Hahnemann insisted upon every record being taken in writing, lest symptoms should be forgotten by the physician. An examination instituted by a homoeopathic physician is much more minute than an examination instituted by an allopath; this one neglects to take cognizance of various exciting causes which require the administration of peculiar specifics in homoeopathic practice.

"§ 83. This examination of a particular case of disease, (says Hahnemann,*) with the intent of presenting it in its formal state and individuality, only demands, on the part of the physician, an unprejudiced mind, sound understanding, attention and fidelity in observing and tracing the image of the disease. I will content "myself, in the present instance, with merely explaining the general principles of the course that is to be pursued, leaving it to the physician to select those remedies which are applicable to each particular case.

"§ 84. The patient details his sufferings; the persons who are about him relate what he has complained of, how he has behaved himself, and all that they have remarked in him. The physician sees, hears, and observes, with his other senses, whatever there is changed or extraordinary in the patient. He writes all this down in the very words which the latter, and the persons around him, made use of. He permits them to continue speaking to the end without interruption,* except where they wander into useless digressions, taking care to exhort them, at the commencement, to speak slowly, that he may be enabled to follow them in taking down whatever he deems necessary.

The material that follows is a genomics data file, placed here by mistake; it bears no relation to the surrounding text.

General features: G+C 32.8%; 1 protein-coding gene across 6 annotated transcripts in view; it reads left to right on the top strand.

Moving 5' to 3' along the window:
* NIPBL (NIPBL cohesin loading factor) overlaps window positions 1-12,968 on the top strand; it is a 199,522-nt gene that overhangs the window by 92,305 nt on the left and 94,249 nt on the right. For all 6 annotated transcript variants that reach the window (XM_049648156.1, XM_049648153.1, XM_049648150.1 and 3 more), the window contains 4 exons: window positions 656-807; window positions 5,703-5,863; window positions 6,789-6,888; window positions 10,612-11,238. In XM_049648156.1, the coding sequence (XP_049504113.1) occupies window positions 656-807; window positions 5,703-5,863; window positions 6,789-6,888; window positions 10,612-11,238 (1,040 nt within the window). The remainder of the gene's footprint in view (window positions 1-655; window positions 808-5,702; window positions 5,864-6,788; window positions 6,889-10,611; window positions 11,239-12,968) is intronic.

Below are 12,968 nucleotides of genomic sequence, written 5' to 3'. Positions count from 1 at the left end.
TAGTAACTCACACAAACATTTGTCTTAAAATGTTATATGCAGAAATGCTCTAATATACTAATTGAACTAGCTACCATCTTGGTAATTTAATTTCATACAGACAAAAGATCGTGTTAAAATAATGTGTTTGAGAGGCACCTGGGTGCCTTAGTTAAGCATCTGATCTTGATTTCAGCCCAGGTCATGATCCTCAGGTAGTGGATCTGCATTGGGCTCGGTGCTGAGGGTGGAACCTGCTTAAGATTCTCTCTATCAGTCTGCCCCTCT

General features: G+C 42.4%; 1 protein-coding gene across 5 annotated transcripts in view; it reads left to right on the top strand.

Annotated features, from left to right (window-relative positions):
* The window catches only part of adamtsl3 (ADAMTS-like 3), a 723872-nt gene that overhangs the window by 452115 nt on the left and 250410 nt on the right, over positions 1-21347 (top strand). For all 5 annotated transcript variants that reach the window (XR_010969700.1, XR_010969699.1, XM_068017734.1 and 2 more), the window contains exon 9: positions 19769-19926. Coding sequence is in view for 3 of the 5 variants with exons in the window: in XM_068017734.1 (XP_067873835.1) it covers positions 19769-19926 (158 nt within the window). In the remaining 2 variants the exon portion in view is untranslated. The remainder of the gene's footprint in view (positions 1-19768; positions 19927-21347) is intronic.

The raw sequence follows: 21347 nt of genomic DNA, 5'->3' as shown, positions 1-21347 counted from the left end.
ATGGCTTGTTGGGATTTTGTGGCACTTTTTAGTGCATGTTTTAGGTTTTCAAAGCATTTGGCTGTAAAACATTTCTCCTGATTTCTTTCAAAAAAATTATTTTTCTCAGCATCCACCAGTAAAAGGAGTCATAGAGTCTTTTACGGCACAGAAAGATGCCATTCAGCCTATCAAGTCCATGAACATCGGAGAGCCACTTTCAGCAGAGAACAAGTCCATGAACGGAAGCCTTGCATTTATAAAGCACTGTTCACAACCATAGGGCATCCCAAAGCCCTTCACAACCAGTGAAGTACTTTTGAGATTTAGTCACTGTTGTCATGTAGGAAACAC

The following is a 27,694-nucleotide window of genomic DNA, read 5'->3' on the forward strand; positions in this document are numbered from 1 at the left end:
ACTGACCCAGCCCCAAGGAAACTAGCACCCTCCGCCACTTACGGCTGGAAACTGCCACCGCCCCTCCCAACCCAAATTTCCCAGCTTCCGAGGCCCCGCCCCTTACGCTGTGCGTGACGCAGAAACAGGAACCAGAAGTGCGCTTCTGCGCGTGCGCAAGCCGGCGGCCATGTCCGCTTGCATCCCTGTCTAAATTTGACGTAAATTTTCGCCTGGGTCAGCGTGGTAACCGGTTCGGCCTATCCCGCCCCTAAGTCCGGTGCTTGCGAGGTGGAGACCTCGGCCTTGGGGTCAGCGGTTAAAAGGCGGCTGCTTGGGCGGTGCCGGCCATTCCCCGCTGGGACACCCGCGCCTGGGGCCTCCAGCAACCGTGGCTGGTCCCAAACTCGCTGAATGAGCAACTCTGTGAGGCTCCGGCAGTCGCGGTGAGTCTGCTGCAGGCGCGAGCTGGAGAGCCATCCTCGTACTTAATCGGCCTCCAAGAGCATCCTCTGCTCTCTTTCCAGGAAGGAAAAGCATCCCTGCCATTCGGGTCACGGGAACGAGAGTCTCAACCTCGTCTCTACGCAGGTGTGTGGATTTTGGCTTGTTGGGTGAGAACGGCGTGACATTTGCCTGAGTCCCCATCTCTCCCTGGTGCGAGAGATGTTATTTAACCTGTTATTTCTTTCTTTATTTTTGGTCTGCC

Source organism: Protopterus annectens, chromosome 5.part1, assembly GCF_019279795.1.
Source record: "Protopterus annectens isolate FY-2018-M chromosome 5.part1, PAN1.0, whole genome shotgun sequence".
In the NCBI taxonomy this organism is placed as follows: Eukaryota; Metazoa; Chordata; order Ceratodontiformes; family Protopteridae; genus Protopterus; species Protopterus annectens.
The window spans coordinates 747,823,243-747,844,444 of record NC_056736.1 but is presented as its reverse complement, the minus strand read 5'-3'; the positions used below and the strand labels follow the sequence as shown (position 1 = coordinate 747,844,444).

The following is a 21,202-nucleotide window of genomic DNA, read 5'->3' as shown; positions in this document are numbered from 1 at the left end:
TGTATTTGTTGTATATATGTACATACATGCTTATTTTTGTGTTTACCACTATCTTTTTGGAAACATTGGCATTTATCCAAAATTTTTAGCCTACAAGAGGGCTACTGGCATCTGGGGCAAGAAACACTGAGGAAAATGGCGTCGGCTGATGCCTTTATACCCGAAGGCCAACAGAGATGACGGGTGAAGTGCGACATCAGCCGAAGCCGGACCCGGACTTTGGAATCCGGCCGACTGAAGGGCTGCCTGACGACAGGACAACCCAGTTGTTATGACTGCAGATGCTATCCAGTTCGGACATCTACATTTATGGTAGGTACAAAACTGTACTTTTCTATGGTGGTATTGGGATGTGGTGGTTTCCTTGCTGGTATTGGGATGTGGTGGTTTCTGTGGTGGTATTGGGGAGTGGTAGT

"* Every interruption breaks the chain of ideas of the person who speaks, and things do not afterwards return to his memory in the same shape he would at first have described them.